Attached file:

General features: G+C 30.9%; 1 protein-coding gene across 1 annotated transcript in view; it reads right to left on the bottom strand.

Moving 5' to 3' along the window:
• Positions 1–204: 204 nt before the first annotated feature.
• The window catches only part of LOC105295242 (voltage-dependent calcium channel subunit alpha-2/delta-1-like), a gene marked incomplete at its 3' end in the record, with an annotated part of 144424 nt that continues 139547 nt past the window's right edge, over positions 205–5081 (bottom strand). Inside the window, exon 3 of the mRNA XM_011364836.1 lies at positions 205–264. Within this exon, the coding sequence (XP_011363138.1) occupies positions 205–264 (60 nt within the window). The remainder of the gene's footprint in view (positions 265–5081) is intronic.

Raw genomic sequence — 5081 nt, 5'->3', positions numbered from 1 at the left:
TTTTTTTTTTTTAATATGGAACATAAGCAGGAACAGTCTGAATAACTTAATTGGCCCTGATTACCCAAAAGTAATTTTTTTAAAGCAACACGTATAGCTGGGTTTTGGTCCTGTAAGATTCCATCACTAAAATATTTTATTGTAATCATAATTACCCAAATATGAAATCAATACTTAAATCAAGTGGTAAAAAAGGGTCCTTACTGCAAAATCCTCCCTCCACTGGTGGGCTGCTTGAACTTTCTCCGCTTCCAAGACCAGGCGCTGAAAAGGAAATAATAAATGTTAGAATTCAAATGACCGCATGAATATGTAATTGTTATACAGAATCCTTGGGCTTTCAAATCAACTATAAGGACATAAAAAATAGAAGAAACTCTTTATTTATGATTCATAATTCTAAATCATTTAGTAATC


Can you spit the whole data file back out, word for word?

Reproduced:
General features: G+C 30.9%; 1 protein-coding gene across 1 annotated transcript in view; it reads right to left on the bottom strand.

Moving 5' to 3' along the window:
• Positions 1–204: 204 nt before the first annotated feature.
• The window catches only part of LOC105295242 (voltage-dependent calcium channel subunit alpha-2/delta-1-like), a gene marked incomplete at its 3' end in the record, with an annotated part of 144424 nt that continues 139547 nt past the window's right edge, over positions 205–5081 (bottom strand). Inside the window, exon 3 of the mRNA XM_011364836.1 lies at positions 205–264. Within this exon, the coding sequence (XP_011363138.1) occupies positions 205–264 (60 nt within the window). The remainder of the gene's footprint in view (positions 265–5081) is intronic.

Raw genomic sequence — 5081 nt, 5'->3', positions numbered from 1 at the left:
TTTTTTTTTTTTAATATGGAACATAAGCAGGAACAGTCTGAATAACTTAATTGGCCCTGATTACCCAAAAGTAATTTTTTTAAAGCAACACGTATAGCTGGGTTTTGGTCCTGTAAGATTCCATCACTAAAATATTTTATTGTAATCATAATTACCCAAATATGAAATCAATACTTAAATCAAGTGGTAAAAAAGGGTCCTTACTGCAAAATCCTCCCTCCACTGGTGGGCTGCTTGAACTTTCTCCGCTTCCAAGACCAGGCGCTGAAAAGGAAATAATAAATGTTAGAATTCAAATGACCGCATGAATATGTAATTGTTATACAGAATCCTTGGGCTTTCAAATCAACTATAAGGACATAAAAAATAGAAGAAACTCTTTATTTATGATTCATAATTCTAAATCATTTAGTAATC